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Showing 1-2 of 2 reviews(5 star). Show all reviews
This is a book in which just about everyone should find something of interest, mainly because the author's topics are so wide-ranging. In the first chapters, he discusses how the brain works when solving mathematical problems. He then moves on to how primitive societies started counting and how mathematical concepts evolved. In subsequent chapters, the reader is treated to discussions on a variety of topics including: geometry, origami, number games (e.g., Sudoku), number theory, logarithms, devices used for calculating (abacus, slide rule, etc.), graphing, infinities, the golden mean, pi, probability (especially as applied to gambling), and statistics. In each case, the reader is introduced to some history, various related anecdotes as well as key people (some of whom the author has interviewed) who are currently involved in some of these topics. The author notes that the chapters can be read in any order, but suggests that the usual progression may be best.

Naturally, in a book that is so sweeping in its topics, a given reader may enjoy some chapters more than others; that certainly was my case. However, throughout, the writing style is lively, friendly, accessible, authoritative and quite engaging (depending, of course, on the reader's topics of preference).

I do believe that this book has something for everyone. Those who are math phobic may find clues as to why they are that way, i.e., how their brains may work when they are confronted with a math problem; maths buffs may find fascinating historical information as well current developments in some fields of mathematics that are less known to them. Gamblers may find information that could improve their odds at winning at certain games, or they could learn why they may lose more than they win. Those simply interested in math for its own sake will find plenty here to explore and enjoy.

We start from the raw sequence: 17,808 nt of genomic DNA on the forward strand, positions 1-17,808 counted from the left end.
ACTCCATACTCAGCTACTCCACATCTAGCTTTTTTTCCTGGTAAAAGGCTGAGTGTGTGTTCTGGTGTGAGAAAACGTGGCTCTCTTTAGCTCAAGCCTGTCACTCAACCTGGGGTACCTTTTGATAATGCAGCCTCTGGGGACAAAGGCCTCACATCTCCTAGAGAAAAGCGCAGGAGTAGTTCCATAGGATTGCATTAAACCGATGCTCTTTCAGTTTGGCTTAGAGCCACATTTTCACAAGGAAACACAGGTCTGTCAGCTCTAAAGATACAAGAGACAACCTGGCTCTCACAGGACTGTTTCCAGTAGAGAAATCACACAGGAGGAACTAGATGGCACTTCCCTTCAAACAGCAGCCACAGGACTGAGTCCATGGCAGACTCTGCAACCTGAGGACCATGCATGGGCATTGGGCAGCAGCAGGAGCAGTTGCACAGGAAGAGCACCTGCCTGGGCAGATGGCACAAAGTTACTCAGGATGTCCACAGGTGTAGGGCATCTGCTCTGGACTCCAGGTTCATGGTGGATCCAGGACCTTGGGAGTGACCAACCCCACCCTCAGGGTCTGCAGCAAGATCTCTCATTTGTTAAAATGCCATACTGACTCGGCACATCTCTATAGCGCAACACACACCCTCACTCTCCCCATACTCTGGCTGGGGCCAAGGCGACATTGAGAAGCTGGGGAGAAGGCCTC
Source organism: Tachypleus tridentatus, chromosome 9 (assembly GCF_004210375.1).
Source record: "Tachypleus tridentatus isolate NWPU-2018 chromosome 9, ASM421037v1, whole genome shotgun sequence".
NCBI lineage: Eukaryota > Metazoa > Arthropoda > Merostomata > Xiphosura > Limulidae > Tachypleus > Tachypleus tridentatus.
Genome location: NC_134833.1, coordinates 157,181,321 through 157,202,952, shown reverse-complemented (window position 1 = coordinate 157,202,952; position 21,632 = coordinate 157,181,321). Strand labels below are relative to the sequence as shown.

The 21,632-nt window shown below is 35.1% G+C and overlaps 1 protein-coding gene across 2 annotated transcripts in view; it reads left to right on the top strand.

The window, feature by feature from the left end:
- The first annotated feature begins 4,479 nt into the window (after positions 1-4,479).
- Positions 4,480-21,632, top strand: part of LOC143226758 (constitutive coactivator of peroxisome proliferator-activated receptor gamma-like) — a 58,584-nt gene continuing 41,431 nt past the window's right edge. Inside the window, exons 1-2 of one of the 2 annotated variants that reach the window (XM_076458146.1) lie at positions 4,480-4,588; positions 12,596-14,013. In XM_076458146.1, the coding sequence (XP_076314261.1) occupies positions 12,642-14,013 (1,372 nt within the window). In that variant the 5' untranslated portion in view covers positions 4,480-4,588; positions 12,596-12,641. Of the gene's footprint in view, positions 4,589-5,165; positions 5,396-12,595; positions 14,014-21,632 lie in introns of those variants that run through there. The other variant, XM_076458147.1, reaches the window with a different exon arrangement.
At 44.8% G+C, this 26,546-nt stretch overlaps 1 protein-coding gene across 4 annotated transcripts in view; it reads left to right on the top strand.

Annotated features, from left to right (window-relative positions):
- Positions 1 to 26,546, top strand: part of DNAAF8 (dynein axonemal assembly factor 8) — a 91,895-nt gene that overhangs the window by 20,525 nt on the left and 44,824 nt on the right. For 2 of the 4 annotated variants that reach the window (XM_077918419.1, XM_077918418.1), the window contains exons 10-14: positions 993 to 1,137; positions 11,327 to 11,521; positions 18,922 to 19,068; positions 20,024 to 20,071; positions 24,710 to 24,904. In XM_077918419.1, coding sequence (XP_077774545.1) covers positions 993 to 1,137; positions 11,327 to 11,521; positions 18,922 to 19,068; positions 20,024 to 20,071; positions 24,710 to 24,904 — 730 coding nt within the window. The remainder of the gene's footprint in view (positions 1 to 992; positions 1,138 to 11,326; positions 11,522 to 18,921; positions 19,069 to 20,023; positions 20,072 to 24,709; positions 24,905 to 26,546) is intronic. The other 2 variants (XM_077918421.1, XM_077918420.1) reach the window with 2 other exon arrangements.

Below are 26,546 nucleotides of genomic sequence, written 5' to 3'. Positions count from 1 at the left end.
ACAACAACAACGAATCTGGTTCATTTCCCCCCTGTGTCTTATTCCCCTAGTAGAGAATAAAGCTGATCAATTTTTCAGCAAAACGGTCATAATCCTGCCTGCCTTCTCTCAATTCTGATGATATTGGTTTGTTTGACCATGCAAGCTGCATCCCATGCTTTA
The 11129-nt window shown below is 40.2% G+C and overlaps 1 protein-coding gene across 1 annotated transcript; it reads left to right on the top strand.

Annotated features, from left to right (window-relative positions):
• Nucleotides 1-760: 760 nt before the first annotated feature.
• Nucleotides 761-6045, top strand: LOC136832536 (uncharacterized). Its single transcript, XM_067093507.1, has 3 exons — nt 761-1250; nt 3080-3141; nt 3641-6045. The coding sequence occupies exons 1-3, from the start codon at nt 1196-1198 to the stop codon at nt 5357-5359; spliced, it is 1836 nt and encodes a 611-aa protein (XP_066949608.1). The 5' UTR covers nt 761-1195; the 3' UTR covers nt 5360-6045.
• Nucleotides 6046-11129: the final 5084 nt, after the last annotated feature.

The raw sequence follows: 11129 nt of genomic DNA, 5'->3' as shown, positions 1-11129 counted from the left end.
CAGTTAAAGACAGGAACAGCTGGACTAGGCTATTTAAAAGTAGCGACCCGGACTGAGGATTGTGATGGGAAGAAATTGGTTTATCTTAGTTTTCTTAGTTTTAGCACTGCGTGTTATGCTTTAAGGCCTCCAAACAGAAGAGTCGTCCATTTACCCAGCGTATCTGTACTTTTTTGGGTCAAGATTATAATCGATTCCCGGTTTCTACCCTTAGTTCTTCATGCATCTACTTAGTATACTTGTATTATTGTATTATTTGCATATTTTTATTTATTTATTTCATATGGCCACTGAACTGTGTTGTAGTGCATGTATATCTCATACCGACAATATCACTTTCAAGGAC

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on August 1, 2011
This book is a marvelous introduction to the science of numbers. Compared to other books about numbers, this one has a clear structure, gives enough details to back his facts, and is easy to understand. In each chapter he gradually introduces the more bizarre aspects of math and numbers: logic and magic squares, tips for ultra-fast multiplications, the golden number and pi, geometry, series, irrational numbers, infinity... All packaged so that you discover and understand why they're so exciting. This is what is missing from all the math courses I've ever taken.
Too bad that some passages are missing from the US version; but if you really want to, you can read excerpts from them on the author's website.
Overall, a very interesting book for those who want to see the fun side of math.
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